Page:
Economic policy in general
For our export-oriented industry, a high degree of international competitive capacity is an essential factor for success and is therefore a declared objective of Swiss Textiles. Competitive capacity can be supported through a consistently growth-oriented economic policy.
Swiss Textiles is calling for the introduction of mechanisms that support a free-market economy. A favourable economic environment, transparency and legal certainty are essential, especially for small and medium-sized companies. Over-regulation needs to be avoided in order to guarantee entrepreneurial autonomy.
Finance and taxation
The Swiss tax system is under international pressure. The goal of international acceptance is often confronted with the need to maintain tax competitiveness. Switzerland must not be allowed to lose its attractiveness as a business centre.
Sustainable growth is essential in order for the Swiss textiles and clothing industry to strengthen its position on the global market. Fluctuations of the economy, in particular the exchange rate, represent a threat to this growth. The companies operating in the Swiss textiles and clothing industry have done everything in their power during the past few years to enhance their competitive capacity thanks to efficiency increases and process and product innovations. However, the decision by the Swiss National Bank to abandon the minimum euro-Swiss franc exchange rate hit our industry hard (80 percent of products manufactured in Switzerland are exported, and with a proportion of 72 percent, the EU is by far the most important market). The Swiss franc has meanwhile appreciated considerably and is now at parity with the euro. This represents a 20-percent cost shock and an enormous burden for our companies.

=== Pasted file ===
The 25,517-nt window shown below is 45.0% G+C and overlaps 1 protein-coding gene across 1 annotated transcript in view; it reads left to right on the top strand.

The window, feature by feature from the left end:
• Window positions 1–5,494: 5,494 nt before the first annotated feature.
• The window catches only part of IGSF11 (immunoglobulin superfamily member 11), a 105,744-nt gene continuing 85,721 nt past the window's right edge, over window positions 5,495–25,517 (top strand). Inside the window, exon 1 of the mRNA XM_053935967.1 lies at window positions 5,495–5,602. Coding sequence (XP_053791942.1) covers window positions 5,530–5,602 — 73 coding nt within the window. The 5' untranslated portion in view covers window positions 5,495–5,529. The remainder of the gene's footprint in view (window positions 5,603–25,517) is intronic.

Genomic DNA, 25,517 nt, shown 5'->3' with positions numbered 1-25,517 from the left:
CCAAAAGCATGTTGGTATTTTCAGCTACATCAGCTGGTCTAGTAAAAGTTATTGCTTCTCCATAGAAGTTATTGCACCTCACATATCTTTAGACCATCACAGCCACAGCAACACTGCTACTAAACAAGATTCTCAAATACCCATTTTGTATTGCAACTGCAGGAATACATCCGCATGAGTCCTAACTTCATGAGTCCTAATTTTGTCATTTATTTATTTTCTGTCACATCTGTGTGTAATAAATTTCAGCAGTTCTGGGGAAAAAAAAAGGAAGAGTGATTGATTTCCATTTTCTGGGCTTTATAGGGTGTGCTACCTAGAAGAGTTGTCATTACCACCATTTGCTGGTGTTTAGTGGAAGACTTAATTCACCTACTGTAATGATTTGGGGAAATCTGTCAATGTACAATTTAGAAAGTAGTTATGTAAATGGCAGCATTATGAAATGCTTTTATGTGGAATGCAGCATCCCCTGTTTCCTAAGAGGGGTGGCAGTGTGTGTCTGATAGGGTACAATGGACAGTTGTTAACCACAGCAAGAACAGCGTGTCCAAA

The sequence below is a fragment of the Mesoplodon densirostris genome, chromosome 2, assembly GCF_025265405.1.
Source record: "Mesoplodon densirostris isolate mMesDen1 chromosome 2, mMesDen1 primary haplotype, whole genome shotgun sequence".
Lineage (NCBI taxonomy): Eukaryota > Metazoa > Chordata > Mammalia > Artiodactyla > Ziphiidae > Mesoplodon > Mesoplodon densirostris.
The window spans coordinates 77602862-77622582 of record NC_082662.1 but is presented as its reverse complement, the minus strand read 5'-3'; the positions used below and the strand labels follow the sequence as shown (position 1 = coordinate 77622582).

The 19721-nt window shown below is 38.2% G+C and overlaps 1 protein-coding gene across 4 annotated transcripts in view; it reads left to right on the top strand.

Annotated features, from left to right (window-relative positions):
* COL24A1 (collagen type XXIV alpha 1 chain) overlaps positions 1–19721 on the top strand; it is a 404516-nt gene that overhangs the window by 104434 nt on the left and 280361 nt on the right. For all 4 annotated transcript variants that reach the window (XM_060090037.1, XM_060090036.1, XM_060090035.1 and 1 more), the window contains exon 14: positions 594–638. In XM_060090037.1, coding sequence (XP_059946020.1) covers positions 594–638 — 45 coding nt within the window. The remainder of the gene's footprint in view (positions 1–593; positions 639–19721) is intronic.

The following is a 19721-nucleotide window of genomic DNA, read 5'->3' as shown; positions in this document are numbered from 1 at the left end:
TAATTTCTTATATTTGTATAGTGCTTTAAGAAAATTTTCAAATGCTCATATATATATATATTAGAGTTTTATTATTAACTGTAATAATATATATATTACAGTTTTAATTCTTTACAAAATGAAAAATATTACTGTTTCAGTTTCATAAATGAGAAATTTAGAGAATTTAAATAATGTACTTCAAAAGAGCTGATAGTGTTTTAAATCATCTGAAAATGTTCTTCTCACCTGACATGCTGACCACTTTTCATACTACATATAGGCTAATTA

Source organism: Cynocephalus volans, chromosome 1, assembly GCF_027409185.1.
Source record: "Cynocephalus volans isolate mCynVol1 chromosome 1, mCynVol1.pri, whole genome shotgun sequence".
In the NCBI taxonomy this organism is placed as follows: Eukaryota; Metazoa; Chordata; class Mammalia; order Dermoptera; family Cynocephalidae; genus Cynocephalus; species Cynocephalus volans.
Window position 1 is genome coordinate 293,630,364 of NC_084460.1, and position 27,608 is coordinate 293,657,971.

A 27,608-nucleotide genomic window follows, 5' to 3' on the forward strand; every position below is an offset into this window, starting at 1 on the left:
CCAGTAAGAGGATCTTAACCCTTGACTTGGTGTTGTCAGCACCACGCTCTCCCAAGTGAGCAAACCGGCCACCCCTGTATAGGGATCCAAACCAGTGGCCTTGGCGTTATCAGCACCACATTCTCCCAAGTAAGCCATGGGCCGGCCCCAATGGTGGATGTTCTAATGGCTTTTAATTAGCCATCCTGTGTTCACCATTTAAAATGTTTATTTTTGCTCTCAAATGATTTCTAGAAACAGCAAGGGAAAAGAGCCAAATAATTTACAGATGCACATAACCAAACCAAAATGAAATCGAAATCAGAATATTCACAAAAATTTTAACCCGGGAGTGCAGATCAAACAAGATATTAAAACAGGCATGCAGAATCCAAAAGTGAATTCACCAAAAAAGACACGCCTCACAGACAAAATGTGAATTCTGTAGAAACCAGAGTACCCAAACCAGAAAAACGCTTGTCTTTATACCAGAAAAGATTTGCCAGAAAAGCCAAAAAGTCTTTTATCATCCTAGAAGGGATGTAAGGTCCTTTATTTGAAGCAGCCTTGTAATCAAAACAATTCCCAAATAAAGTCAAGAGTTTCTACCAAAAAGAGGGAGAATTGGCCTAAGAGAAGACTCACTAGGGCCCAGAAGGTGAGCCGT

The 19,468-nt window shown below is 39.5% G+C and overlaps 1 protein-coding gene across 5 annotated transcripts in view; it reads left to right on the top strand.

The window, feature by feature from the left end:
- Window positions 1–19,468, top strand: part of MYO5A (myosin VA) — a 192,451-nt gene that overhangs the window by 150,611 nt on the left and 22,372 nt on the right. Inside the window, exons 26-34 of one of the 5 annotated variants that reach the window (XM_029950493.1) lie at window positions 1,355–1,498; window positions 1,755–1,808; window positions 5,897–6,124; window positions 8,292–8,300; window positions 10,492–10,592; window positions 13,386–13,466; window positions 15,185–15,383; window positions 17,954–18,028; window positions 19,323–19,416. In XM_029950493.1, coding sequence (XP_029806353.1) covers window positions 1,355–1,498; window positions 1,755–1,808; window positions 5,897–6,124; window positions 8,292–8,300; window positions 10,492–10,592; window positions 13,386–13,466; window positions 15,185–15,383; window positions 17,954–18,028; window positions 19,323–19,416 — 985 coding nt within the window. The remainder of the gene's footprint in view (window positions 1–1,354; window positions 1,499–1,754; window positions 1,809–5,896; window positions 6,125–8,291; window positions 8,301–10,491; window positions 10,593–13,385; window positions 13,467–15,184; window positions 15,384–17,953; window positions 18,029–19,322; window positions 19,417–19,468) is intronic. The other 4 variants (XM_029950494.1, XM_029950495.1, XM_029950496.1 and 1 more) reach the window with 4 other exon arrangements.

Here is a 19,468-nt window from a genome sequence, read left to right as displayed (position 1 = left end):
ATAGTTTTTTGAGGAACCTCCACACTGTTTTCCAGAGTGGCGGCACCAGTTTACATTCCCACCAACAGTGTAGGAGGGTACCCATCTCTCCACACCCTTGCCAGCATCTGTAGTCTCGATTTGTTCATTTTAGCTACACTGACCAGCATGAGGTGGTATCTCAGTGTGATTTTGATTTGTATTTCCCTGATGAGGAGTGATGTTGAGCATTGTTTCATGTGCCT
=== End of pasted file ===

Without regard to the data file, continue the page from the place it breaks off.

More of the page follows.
Our members already faced tough competition when the exchange rate was 1.20. The decision to abandon the minimum exchange rate, coupled with the reactions of the currency markets, resulted in an enormous drop in export potential within the space of a few minutes. In the medium term, there is little likelihood that the euro will return to a level of around 1.20 or higher versus the Swiss franc. While the export figures in 2014 were positive, we have to anticipate a sharp drop for our industry in 2015. This is likely to result in declining sales and a fall in the employment rate.
In addition to efforts at the corporate level, Parliament and the Federal Administration will have to do everything in their power to ease the situation for the export industry. We are campaigning in favour of the dismantling of customs tariffs on the import of primary and semi-finished products, against further artificial increases in energy prices, and for pragmatic support from the federal government in the area of research and innovation. Finally, we expect the Swiss National Bank to keep its promise to remain active on the currency market in order to influence monetary conditions.